Here are a few lines from the interview that I found particularly interesting:
What do you perceive to be the main obstacles to originality?
There’s a strange discomfort that people feel when confronted with an original idea, which is to do with the very fact that it didn’t exist before and so there’s no ‘place’ for it yet. It can be accommodated but many people aren’t willing to do that. There’s also some laziness involved and a need to stay with the familiar. That’s just in regard to original ideas coming from outside, so you can imagine how most people are in regard to coming up with original ideas themselves.
Do you believe people are becoming more, or less original in their ideas?
Less. The world is getting more conservative and fearful every day. People are willing to ‘buy’ one or other badge of individuality but the real thing is being starved out at a younger and younger age.These observations serve as interesting points of departure for considering contemporary culture, education, and perhaps politics. What registers most strongly with me is the sense that culture is in transition, shifting into a mode where there is less originality and more conformity: in thought and institution (that is, in terms of the culture of social organization, and in terms of our cultural institutions--eg. entertainment, religion, marriage, what it means to be an adult or child). Arguably, the internet is a source for greater diversity of thought and opinion, an open forum for the cosmopolitan exchange of ideas; however, in actual practice... I wonder. Do people use the internet to seek challenging new ideas, or rather use it as a place where they seek confirmation of their already established ideas, beliefs and prejudices?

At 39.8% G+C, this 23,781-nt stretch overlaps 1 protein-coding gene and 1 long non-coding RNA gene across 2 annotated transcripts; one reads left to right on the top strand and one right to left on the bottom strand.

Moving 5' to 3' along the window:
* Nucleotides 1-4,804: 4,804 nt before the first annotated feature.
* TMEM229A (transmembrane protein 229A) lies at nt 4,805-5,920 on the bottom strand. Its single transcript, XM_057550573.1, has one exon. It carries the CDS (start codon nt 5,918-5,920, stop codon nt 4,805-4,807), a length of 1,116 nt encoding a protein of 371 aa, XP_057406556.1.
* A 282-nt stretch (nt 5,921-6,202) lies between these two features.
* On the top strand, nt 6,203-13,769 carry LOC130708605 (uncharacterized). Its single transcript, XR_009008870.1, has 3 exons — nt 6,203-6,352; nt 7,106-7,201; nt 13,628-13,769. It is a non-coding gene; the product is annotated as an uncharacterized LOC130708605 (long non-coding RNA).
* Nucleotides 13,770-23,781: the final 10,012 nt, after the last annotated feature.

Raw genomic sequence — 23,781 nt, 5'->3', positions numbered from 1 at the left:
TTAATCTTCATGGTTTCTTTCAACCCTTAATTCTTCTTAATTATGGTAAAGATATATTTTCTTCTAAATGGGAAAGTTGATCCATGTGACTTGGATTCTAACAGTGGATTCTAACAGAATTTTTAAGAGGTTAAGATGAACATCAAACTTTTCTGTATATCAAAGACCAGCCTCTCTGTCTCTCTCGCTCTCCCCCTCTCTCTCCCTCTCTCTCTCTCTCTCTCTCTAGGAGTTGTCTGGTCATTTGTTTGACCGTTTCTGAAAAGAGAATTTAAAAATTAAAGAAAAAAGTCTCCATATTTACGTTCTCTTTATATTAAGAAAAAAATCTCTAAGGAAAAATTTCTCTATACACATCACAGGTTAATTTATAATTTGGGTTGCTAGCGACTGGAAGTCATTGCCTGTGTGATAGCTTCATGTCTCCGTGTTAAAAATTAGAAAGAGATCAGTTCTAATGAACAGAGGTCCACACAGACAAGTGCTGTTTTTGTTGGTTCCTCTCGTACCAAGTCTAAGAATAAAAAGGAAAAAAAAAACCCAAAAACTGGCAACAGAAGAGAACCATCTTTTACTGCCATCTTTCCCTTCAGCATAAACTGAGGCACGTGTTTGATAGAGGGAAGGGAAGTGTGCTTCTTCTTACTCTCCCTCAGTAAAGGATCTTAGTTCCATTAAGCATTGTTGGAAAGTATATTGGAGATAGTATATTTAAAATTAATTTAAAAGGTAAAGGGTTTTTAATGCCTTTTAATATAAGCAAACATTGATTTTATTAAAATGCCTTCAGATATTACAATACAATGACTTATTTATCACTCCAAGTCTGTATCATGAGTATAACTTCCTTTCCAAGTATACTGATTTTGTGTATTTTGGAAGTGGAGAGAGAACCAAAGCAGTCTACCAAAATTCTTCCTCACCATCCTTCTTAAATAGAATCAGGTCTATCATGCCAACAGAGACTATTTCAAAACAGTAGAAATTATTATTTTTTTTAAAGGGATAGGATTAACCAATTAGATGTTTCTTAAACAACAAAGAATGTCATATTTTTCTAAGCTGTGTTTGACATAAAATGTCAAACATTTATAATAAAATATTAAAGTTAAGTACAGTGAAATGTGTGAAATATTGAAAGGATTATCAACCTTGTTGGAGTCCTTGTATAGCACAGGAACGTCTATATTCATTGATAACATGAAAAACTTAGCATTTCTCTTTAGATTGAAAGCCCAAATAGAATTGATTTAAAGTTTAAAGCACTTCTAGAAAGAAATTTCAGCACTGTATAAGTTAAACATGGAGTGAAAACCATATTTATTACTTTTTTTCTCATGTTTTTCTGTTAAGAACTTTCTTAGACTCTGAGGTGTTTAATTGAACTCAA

Aylett's second point is somewhat chilling. Coupled to the mitigation of behavior and thinking that is original early in life--"being starved out at a younger and younger age," to quote Aylett--I wonder if there is a tendency to cling to the more mundane and undesired "overt" behaviors and thinking patterns of childhood? On one hand people are at a younger age abandoning their rebelliousness, their desire to experiment with life and experience, while on the other hand people, to make up for this perhaps, are clinging to more archetypical core behaviors and attitudes that are simply immature. Are we exchanging risky patterns that are necessary for growth and learning in return for safe patterns of mock rebelliousness, i.e. childishness, and in so doing are we remaining children for longer periods, into our 20s, 30s, and beyond?